conviction, and to expunge the charges that had been dismissed as part of the 2002 plea bargain. She also sought to expunge the June 14, 2002 arrest on charges that were later dismissed, and a 2012 arrest that the State admitted was an error. Other than motor vehicle violations, and the mistaken 2012 arrest, she had no brushes with the law since 2002.
E.C.'s petition explained that she was nineteen years old at the time of her May 2002 arrest. As a result of the 2002 conviction, she lost her public housing and was forced to drop out of college because she lost her federal aid. Her petition, which was supported by extensive documentation, also described her years-long efforts to complete her education in the health care field, while caring for her two children. By 2015, she had graduated from a business college with a 4.0 GPA and hoped to become a certified phlebotomist and medical assistant. However, her 2002 conviction hindered her ability to obtain the certification and obtain a full-time position in a hospital. Letters of support attached to her petition attested to E.C.'s
recently reduced the ordinary pathway to six years. L. 2017, c. 244, § 1. Both the early pathway provision and the ordinary pathway provision require that an applicant who has been on probation show "satisfactory completion of probation," in addition to payment of any fines. See N.J.S.A. 2C:52-2(a).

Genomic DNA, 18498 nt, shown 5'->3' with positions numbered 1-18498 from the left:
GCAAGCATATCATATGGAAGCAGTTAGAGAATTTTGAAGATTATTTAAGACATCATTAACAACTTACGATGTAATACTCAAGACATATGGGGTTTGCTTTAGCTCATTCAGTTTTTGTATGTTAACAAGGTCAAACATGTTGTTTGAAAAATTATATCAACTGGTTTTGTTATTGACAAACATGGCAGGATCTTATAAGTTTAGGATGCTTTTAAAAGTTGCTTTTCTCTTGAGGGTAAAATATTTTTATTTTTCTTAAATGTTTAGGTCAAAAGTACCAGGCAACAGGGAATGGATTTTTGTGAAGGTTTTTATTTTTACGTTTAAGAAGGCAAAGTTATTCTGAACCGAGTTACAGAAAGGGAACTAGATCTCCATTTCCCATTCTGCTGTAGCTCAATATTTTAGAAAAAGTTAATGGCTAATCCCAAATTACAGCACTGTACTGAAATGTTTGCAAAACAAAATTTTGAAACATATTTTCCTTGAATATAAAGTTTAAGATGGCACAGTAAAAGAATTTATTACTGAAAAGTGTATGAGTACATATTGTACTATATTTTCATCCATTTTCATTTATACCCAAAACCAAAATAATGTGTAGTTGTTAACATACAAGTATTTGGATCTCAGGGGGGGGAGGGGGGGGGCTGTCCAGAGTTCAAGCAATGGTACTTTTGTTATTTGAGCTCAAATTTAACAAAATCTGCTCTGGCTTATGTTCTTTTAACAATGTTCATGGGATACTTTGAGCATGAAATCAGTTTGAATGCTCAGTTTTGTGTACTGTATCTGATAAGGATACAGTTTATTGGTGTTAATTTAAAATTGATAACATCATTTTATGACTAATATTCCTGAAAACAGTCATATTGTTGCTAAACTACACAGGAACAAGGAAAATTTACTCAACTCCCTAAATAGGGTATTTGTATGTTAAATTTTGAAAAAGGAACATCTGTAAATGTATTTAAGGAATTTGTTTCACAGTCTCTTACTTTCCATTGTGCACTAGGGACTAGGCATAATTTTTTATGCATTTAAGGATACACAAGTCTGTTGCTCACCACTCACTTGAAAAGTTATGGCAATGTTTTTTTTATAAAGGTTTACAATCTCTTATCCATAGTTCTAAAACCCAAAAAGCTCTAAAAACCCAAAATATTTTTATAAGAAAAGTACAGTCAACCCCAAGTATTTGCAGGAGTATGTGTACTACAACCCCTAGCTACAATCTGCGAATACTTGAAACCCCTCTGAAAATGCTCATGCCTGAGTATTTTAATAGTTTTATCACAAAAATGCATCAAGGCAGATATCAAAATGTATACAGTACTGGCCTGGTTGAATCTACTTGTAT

good character. In summary, E.C. appeared well qualified for expungement.
However, other than agreeing to expungement of the mistaken 2012 arrest, the Union County Prosecutor's Office opposed the application. The prosecutor argued that E.C. had not "satisfactorily completed" her term of probation, within the meaning of the expungement statute, N.J.S.A. 2C:52-2, because she had been discharged from probation without improvement.The trial court agreed with that argument. Based on the trial court's construction of the statute, E.C. would be permanently unable to apply for and obtain expungement of her criminal record, due to her imperfect performance while on probation. See N.J.S.A. 2C:52-2(a); N.J.S.A. 2C:52-2(a)(2). By contrast, persons convicted of the same crime as E.C., who were sentenced to prison instead of probation and completed their sentences, would be able to apply for expungement.
Our review of the trial court's statutory interpretation is

de novo. In re Expungement Petition of J.S., 223 N.J. 54, 72 (2015); In re Kollman, 210 N.J. 557, 577-78 (2012). As
In response to our inquiry, the Union County Prosecutor's Office was unable to identify any other prosecutor's office in New Jersey that espouses this interpretation of the expungement statute.
discussed below, we conclude that in accepting the prosecutor's restrictive reading of the statutory language, the trial court arrived at an absurd result that was contrary to the Legislature's purpose in enacting the expungement statute. In addition, the trial court's construction of the statute is contrary to the meaning of the term "satisfactory" as ordinarily defined and as read in context.
We begin by considering the well established standards by which we interpret legislation.
Our paramount goal in interpreting a statute is to ascertain the Legislature's intent, requiring we start with the statutory language. When interpreting a statute, we give words "their ordinary meaning and significance." Further, "we must construe the statute sensibly and consistent[ly] with the objectives that the Legislature sought to achieve." "We will not adopt an interpretation of the statutory language that leads to an absurd result or one that is distinctly at odds with the public-policy objectives of a statutory scheme."